You can't send your manuscript directly to most editors or publishers anymore. They get so much stuff, they simply don't read it. This is where literary agents come in. They act as a filter--if they think your book is good enough to represent it, an editor is willing to give it a chance. Agents are awesome. My agent is the most awesome of all awesome agents. Just sayin'.
You'll want to do some extensive research. I recommend Agent Query. Put together a list of potential agents, then google them, check their blogs if they have one, check out their website. Most agents want slightly different things, and all agents like queries to be personalized. Don't waste your time and agents' time by querying them for things they don't represent.
Then, after putting together your charming, well-written, and error-free email or letter to the agent, you send it out. But don't email every agent you've ever found. I recommend having ten queries out at a time on a rotating basis. That way, if you get nothing but no, you haven't ruined your shot with everyone on a bad query. If you don't get any requests at all, pull back, take another look at your query, and fix it.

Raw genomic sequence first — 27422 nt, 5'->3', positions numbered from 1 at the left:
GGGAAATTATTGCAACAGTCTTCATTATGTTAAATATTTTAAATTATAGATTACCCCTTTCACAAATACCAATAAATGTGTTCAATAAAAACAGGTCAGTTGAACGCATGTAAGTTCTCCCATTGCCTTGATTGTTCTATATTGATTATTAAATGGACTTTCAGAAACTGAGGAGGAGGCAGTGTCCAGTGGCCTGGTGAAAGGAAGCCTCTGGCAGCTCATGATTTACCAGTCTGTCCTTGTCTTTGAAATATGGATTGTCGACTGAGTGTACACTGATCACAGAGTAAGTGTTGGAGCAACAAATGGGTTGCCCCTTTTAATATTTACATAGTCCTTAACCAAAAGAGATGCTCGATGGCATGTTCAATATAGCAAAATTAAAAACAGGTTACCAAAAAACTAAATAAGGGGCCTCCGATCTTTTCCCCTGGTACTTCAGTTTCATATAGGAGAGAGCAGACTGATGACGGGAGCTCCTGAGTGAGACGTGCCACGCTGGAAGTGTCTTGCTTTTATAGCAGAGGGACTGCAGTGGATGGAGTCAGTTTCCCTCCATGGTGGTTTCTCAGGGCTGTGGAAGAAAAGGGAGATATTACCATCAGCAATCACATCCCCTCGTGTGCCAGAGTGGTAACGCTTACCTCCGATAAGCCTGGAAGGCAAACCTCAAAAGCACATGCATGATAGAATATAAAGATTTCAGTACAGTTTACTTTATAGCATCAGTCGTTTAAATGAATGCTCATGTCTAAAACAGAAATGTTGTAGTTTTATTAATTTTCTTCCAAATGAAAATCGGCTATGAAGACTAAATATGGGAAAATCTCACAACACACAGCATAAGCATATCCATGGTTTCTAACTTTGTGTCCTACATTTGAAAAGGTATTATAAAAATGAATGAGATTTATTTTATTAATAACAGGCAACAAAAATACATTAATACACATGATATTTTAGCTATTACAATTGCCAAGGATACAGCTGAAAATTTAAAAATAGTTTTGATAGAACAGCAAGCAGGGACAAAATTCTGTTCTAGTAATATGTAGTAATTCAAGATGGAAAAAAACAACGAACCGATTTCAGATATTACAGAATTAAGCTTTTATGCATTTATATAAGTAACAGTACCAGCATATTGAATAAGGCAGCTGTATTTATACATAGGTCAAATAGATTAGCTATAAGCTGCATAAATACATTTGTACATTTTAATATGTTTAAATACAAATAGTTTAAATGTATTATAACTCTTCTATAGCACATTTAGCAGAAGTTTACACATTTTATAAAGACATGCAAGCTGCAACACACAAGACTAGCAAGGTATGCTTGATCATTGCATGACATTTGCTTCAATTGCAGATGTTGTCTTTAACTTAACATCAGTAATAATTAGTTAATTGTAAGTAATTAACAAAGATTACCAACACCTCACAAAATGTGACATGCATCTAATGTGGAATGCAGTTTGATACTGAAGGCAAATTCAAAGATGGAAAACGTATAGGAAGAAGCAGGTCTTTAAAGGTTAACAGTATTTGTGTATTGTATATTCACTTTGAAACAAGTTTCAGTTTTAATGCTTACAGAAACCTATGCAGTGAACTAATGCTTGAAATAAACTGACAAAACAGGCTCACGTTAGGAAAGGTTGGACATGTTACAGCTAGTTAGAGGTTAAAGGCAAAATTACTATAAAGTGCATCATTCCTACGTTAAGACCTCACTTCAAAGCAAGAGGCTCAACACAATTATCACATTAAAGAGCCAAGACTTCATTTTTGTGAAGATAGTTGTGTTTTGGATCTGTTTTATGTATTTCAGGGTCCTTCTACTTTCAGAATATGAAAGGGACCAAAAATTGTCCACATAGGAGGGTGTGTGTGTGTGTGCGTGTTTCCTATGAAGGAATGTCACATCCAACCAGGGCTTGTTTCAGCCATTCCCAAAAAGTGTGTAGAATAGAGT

After sending out your letter, you wait. Sometimes you wait twenty minutes for a "No thanks." Sometimes you wait two months for a "No thanks."
And trust me, you'll get a LOT of "No thanks." A lot. Really? A lot. And it's not easy. Sometimes it's downright heartbreaking.
However, sprinkled in with all of those "No thanks," you'll probably get some "Yes, please." And those are awesome. Agents will request either a partial, with a specified number of pages, or a full, meaning they want to look at the whole manuscript.
And then you REALLY get to wait. Nervously. Nail-bitingingly agonizingly. Checking your email every five freaking minutes because maybe maybe there's a response (there isn't).
And if you thought getting a no on your query was sad, wait until you get a no on a partial or, worse yet, a full. Because then they aren't just rejecting the idea of your book--they're actually rejecting your book. It's rather crushing.
(I recommend Dr Pepper and M&Ms for self-medicating. Some people like ice cream. Comfort eating is a must during this stage. And whether you are querying for an agent or on submission, you MUST have supportive writer friends who actually understand what it is like. Normal people don't get it. Crazy writers are the only ones who will. Also, please, for the love of all that is good and sane in the world, DO NOT query or go on submission while you are trying to get pregnant. Trust me. That's just asking for a world of hurt.)
But here's where you set yourself apart--you don't give up after that first generic partial rejection. You send out a new query for every rejection. If you aren't getting any requests, you reevaluate your query again. You find new agents to contact. And you DON'T GIVE UP. I think the best example of this is my darling friend Cindy. She sent out well over a hundred queries. And you know what happened? She got an agent and a three book deal. It might not happen with your first book. But if you keep writing, and if your book is good, someone, somewhere out there is going to realize it.
Step Five: Hit the Jackpot